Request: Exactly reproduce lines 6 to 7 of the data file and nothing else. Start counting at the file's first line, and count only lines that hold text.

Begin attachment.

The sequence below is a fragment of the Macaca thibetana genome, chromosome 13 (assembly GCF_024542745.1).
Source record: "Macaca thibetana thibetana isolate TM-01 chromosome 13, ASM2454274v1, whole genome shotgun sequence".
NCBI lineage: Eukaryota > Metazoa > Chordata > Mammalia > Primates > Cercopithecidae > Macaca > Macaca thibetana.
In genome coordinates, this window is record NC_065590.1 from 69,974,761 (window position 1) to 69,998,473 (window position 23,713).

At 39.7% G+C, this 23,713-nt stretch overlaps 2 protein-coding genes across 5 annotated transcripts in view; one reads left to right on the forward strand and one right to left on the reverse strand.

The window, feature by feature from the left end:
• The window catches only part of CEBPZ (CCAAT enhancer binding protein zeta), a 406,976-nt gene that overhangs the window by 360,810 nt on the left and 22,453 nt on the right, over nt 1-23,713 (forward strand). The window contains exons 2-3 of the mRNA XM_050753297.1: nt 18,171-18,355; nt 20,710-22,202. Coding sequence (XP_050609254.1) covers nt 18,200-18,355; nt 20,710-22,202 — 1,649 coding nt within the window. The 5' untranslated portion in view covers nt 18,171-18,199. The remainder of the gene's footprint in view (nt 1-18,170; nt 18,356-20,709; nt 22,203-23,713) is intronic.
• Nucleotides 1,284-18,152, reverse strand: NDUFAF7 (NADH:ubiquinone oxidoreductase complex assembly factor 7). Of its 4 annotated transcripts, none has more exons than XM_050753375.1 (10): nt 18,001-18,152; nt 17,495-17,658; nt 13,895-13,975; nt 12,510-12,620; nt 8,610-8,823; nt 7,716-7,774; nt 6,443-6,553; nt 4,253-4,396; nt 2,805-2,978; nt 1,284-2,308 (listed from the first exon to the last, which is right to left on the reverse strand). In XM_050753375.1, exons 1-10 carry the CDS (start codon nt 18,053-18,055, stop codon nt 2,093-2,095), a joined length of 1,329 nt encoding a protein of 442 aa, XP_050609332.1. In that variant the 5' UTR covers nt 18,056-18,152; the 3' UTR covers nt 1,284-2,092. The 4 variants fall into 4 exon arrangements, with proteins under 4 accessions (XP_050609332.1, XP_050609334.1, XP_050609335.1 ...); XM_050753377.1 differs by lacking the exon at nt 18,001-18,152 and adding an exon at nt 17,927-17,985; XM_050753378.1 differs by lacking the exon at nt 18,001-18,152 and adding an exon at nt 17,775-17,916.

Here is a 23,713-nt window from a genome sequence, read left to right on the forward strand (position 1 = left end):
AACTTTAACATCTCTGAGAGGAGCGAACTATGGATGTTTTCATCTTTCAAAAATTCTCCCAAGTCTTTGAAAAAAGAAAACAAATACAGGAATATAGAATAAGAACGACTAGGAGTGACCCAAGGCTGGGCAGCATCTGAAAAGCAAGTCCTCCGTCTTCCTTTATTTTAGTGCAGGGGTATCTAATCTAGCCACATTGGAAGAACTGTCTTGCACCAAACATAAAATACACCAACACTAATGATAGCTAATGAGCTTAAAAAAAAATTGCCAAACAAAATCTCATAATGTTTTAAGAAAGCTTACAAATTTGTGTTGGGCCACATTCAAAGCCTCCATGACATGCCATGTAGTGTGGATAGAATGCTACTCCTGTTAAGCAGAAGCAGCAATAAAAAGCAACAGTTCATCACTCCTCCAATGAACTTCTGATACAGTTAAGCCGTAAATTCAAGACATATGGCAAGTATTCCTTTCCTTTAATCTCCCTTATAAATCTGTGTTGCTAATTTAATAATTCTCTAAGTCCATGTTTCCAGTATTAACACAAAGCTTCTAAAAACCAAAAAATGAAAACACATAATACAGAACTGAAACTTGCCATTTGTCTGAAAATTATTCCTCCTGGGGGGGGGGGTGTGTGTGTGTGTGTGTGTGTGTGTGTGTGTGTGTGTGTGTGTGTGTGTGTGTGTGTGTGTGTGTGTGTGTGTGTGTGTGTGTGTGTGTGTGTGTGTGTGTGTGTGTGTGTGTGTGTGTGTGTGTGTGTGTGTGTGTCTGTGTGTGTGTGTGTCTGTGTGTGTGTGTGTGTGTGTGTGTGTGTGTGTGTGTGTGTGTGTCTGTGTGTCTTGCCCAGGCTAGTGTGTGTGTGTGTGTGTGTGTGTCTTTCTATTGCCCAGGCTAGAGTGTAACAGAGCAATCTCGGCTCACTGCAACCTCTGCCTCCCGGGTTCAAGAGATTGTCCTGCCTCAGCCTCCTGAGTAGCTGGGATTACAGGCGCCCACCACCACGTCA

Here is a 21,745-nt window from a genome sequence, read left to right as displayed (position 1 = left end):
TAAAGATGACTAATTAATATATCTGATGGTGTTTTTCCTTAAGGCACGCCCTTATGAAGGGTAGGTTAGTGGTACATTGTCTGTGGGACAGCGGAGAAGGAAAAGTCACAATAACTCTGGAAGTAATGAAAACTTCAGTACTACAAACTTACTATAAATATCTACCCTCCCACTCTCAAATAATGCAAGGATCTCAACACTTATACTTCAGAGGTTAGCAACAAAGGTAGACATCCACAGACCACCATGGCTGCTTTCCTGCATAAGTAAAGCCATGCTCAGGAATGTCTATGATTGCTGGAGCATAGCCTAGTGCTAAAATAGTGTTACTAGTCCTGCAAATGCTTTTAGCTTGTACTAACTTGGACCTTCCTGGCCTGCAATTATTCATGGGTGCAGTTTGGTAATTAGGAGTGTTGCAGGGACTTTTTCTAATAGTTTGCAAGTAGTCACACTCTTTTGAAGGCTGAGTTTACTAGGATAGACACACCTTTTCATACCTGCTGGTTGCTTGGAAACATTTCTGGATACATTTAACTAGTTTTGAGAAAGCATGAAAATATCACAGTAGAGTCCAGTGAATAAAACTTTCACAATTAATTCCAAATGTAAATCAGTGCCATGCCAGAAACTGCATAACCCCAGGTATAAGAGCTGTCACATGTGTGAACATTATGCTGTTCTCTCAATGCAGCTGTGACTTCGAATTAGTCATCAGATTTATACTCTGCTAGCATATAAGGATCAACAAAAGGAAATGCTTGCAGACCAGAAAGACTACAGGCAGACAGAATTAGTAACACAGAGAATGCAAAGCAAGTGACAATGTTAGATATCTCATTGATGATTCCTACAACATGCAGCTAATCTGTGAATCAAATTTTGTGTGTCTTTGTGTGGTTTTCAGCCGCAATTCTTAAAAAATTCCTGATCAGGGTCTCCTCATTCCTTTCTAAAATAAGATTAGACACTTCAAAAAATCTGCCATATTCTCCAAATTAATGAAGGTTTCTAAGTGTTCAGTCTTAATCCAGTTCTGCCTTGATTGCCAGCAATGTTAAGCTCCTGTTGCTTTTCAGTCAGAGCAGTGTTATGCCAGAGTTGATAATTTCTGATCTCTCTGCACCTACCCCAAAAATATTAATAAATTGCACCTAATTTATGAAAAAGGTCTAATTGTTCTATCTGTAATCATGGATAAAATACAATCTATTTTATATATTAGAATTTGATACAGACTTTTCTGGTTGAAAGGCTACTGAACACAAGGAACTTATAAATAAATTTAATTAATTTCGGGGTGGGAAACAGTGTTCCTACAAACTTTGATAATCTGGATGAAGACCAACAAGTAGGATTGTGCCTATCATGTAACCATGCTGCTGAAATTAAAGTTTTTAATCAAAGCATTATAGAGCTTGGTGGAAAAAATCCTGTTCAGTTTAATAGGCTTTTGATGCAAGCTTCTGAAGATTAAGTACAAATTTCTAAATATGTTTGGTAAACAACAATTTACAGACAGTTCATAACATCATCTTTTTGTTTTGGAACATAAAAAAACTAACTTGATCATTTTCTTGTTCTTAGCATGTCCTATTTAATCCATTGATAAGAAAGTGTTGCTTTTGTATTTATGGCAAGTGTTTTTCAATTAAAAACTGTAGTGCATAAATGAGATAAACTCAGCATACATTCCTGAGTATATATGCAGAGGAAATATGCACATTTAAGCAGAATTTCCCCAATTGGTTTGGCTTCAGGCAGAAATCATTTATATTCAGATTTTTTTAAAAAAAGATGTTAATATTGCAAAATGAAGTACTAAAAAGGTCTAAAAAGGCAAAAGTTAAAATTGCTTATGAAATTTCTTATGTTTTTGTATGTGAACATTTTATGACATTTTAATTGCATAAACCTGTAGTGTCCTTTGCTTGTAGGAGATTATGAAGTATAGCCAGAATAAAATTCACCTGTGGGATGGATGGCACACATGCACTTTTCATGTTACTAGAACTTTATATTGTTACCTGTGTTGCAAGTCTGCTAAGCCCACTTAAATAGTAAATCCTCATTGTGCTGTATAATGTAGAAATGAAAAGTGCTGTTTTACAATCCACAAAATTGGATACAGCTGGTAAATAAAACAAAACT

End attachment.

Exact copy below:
The window, feature by feature from the left end:
• The window catches only part of CEBPZ (CCAAT enhancer binding protein zeta), a 406,976-nt gene that overhangs the window by 360,810 nt on the left and 22,453 nt on the right, over nt 1-23,713 (forward strand). The window contains exons 2-3 of the mRNA XM_050753297.1: nt 18,171-18,355; nt 20,710-22,202. Coding sequence (XP_050609254.1) covers nt 18,200-18,355; nt 20,710-22,202 — 1,649 coding nt within the window. The 5' untranslated portion in view covers nt 18,171-18,199. The remainder of the gene's footprint in view (nt 1-18,170; nt 18,356-20,709; nt 22,203-23,713) is intronic.